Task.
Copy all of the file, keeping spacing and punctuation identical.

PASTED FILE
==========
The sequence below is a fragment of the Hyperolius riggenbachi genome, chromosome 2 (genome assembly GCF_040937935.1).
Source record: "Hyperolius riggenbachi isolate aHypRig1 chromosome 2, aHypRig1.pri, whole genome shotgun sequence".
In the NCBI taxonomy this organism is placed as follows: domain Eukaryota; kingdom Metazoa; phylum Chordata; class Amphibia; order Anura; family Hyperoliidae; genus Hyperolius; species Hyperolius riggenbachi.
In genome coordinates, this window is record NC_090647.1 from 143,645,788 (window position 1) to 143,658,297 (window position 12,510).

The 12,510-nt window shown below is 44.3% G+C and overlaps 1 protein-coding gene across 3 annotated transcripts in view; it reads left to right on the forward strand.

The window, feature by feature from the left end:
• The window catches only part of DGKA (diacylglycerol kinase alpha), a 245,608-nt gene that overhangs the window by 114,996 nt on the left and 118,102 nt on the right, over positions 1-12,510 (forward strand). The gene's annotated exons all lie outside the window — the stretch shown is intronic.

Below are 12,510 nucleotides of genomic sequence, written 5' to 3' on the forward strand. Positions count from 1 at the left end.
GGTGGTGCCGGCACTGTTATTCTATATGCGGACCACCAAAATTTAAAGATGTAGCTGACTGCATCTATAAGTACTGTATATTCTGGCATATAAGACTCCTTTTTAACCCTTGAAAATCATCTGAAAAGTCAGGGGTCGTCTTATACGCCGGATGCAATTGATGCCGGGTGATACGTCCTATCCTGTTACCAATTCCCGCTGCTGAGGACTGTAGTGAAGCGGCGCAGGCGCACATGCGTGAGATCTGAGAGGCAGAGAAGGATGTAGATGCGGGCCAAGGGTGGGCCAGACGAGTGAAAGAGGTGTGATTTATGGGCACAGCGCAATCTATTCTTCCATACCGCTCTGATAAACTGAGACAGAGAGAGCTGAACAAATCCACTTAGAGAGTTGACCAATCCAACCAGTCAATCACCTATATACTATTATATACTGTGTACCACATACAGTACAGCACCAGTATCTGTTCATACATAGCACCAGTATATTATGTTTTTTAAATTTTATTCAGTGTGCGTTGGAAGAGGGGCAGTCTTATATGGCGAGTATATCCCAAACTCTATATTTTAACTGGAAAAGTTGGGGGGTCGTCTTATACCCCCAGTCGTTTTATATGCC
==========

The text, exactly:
The sequence below is a fragment of the Hyperolius riggenbachi genome, chromosome 2 (genome assembly GCF_040937935.1).
Source record: "Hyperolius riggenbachi isolate aHypRig1 chromosome 2, aHypRig1.pri, whole genome shotgun sequence".
In the NCBI taxonomy this organism is placed as follows: domain Eukaryota; kingdom Metazoa; phylum Chordata; class Amphibia; order Anura; family Hyperoliidae; genus Hyperolius; species Hyperolius riggenbachi.
In genome coordinates, this window is record NC_090647.1 from 143,645,788 (window position 1) to 143,658,297 (window position 12,510).

The 12,510-nt window shown below is 44.3% G+C and overlaps 1 protein-coding gene across 3 annotated transcripts in view; it reads left to right on the forward strand.

The window, feature by feature from the left end:
• The window catches only part of DGKA (diacylglycerol kinase alpha), a 245,608-nt gene that overhangs the window by 114,996 nt on the left and 118,102 nt on the right, over positions 1-12,510 (forward strand). The gene's annotated exons all lie outside the window — the stretch shown is intronic.

Below are 12,510 nucleotides of genomic sequence, written 5' to 3' on the forward strand. Positions count from 1 at the left end.
GGTGGTGCCGGCACTGTTATTCTATATGCGGACCACCAAAATTTAAAGATGTAGCTGACTGCATCTATAAGTACTGTATATTCTGGCATATAAGACTCCTTTTTAACCCTTGAAAATCATCTGAAAAGTCAGGGGTCGTCTTATACGCCGGATGCAATTGATGCCGGGTGATACGTCCTATCCTGTTACCAATTCCCGCTGCTGAGGACTGTAGTGAAGCGGCGCAGGCGCACATGCGTGAGATCTGAGAGGCAGAGAAGGATGTAGATGCGGGCCAAGGGTGGGCCAGACGAGTGAAAGAGGTGTGATTTATGGGCACAGCGCAATCTATTCTTCCATACCGCTCTGATAAACTGAGACAGAGAGAGCTGAACAAATCCACTTAGAGAGTTGACCAATCCAACCAGTCAATCACCTATATACTATTATATACTGTGTACCACATACAGTACAGCACCAGTATCTGTTCATACATAGCACCAGTATATTATGTTTTTTAAATTTTATTCAGTGTGCGTTGGAAGAGGGGCAGTCTTATATGGCGAGTATATCCCAAACTCTATATTTTAACTGGAAAAGTTGGGGGGTCGTCTTATACCCCCAGTCGTTTTATATGCC